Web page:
Lloyd Warren Newton (1942- )

General Lloyd W. "Fig" Newton
Public Domain Image

Four-star general and precision flier Lloyd W. Newton was born December 24, 1942 in Ridgeland, South Carolina, the fourth of seven children of John H. Newton, a farmer, and Annie Newton. Finishing Jasper High School in Ridgeland, he majored in mechanical engineering at Tennessee State University. He completed the Reserve Officers’ Training Corps (ROTC) program there and graduated with a degree in aviation education and an officer’s commission in the United States Air Force. Fifty-three weeks of pilot training at Williams Air Force Base in Arizona was followed in 1967 by one year of combat duty in South Vietnam flying 269 missions in the F-4D Phantom II long range fighter-bomber out of Dang Nang Air Base.  His tour included 79 missions over North Vietnam.

Promoted to captain in 1969, Newton made his first of three applications to join the Thunderbirds, the flight demonstration squadron of the U.S. Air Force. In 1974, on his third try, he became the first African American to be accepted by the elite team and over the next four years served as show narrator informing audiences about maneuvers, occupied the positions of slot pilot flying fourth position in the diamond formation, and also was right wingman in the second position in the formation. Promoted to major in 1980, Newton served as Air Force liaison officer to the U.S. House of Representatives. By 1986 he had been promoted to colonel and been in command positions at Hill Air Force Base in Utah; had returned to Washington, D.C. to attend classes at Industrial College of the Armed Forces; and had earned the master’s degree in public administration at George Washington University.

After completing administrative assignments in the Directorate of Plans at Air Force Headquarters, he left Washington to command the 71st Air Base Group and the 71st Flying Training Wing at Vance Air Force Base in Oklahoma.  In 1990 he took command of the 12th Flying Training Wing at Randolph Air Force Base in Texas and in 1991 commanded the 833rd Air Division and the 49th Fighter Wing at Hollman Air Force Base in New Mexico. By 1993 Newton was director of operations, J-3, U.S. Special Operations Command at the MacDill Air Force Base in Florida. These successful assignments resulted in promotions to Brigadier General in 1991, Major General in 1993, and Lieutenant General in 1995. In March 1997, Newton was given command of Air Education and Training Command at Randolph AFB, comprised of 13 bases, 43,000 military personnel, and 14,000 civilian workers. A month later he was promoted to 4-star general.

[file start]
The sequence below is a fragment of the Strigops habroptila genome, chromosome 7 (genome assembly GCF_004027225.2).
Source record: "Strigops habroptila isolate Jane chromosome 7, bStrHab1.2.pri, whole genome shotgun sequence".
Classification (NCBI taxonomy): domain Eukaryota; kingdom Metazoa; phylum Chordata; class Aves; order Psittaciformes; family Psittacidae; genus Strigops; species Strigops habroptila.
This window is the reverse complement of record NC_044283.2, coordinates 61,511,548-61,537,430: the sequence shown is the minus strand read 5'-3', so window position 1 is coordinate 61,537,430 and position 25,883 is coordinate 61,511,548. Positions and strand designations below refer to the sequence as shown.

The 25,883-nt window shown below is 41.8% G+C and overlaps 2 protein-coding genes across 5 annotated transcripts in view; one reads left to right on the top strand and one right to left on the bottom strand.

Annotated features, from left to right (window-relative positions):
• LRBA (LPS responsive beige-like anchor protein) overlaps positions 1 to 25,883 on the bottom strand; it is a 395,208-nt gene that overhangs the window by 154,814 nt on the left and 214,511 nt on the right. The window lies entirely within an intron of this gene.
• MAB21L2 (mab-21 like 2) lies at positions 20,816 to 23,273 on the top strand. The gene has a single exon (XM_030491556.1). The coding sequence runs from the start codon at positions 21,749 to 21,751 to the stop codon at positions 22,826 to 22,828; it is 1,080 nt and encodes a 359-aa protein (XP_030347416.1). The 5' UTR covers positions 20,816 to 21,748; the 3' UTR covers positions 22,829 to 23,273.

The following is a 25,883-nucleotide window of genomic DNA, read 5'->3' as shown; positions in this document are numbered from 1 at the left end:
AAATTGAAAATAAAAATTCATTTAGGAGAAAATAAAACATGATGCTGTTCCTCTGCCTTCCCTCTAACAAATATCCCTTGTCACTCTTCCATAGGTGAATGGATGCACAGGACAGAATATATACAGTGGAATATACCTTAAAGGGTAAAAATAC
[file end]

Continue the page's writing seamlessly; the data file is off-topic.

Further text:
As an Air Force pilot Newton logged more than 4,000 flight hours in several aircraft, including the F-15 Eagle fighter jet and the F-117 stealth fighter. Among his military awards are the Distinguished Flying Cross, Legion of Merit with oak leaf cluster, and the Republic of Vietnam Campaign Medal. When he retired from military service in 2000 he was hired as vice president for international military programs and development at the Pratt & Whitney Corporation.  Newton and his wife, the former Eloise M. Morning, have five children.